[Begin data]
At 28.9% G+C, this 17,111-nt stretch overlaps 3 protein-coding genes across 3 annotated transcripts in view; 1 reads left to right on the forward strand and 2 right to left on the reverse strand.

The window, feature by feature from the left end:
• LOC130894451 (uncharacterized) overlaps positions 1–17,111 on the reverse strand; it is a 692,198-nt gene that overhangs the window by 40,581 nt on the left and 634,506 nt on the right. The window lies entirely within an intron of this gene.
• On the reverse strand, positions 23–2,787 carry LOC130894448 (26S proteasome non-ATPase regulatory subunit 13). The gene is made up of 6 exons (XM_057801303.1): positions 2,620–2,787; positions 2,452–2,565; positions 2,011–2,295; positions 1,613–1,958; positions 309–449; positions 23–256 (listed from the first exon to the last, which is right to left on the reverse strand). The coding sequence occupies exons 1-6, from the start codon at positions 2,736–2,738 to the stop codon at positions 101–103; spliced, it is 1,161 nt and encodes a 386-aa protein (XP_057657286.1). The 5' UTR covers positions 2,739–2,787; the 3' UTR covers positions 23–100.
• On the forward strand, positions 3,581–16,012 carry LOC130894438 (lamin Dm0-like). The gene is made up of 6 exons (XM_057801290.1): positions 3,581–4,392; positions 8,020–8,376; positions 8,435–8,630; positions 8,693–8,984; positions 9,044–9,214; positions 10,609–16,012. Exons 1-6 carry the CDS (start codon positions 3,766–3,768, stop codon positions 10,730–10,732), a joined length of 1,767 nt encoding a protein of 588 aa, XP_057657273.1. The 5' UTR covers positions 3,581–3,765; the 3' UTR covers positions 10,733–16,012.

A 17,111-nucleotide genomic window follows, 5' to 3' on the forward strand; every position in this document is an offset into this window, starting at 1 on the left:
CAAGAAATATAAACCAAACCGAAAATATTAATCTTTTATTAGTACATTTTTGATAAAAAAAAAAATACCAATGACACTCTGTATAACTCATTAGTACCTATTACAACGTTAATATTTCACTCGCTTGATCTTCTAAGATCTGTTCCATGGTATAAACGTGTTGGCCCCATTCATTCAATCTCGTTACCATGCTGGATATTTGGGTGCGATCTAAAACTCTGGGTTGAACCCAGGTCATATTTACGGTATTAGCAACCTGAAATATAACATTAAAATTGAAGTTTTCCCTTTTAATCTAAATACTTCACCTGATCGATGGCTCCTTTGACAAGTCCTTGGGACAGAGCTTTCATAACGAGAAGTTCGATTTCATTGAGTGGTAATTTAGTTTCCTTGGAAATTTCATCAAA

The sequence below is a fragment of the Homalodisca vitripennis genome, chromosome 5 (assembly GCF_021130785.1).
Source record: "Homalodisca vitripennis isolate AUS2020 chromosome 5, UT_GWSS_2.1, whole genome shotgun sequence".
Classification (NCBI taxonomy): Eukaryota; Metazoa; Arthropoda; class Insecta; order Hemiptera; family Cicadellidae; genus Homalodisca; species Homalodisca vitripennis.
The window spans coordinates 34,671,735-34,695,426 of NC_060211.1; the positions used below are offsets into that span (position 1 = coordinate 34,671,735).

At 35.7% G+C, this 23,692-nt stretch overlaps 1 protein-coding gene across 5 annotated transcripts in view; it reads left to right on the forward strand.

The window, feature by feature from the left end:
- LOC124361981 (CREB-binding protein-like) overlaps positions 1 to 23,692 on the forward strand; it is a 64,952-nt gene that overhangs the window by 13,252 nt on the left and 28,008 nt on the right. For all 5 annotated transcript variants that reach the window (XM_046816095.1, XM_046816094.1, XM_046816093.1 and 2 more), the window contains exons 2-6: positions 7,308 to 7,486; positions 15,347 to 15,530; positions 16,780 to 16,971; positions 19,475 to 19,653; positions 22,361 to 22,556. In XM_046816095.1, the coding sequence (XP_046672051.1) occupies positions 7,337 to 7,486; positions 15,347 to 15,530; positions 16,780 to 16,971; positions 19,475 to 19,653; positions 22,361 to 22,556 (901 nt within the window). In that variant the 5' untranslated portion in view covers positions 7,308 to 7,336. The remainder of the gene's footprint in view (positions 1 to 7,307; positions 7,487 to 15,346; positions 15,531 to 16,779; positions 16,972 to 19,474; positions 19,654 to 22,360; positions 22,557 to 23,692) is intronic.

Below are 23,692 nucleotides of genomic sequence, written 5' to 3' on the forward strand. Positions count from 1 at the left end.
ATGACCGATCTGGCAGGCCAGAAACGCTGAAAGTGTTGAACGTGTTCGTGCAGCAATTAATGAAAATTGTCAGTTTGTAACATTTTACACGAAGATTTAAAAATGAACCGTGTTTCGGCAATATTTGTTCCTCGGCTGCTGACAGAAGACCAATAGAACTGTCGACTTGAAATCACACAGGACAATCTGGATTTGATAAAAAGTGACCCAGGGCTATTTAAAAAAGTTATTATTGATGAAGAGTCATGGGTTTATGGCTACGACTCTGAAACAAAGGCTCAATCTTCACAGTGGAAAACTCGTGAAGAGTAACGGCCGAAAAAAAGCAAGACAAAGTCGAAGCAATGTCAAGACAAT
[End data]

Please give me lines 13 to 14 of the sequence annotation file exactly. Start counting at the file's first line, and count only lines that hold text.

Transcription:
The window, feature by feature from the left end:
- LOC124361981 (CREB-binding protein-like) overlaps positions 1 to 23,692 on the forward strand; it is a 64,952-nt gene that overhangs the window by 13,252 nt on the left and 28,008 nt on the right. For all 5 annotated transcript variants that reach the window (XM_046816095.1, XM_046816094.1, XM_046816093.1 and 2 more), the window contains exons 2-6: positions 7,308 to 7,486; positions 15,347 to 15,530; positions 16,780 to 16,971; positions 19,475 to 19,653; positions 22,361 to 22,556. In XM_046816095.1, the coding sequence (XP_046672051.1) occupies positions 7,337 to 7,486; positions 15,347 to 15,530; positions 16,780 to 16,971; positions 19,475 to 19,653; positions 22,361 to 22,556 (901 nt within the window). In that variant the 5' untranslated portion in view covers positions 7,308 to 7,336. The remainder of the gene's footprint in view (positions 1 to 7,307; positions 7,487 to 15,346; positions 15,531 to 16,779; positions 16,972 to 19,474; positions 19,654 to 22,360; positions 22,557 to 23,692) is intronic.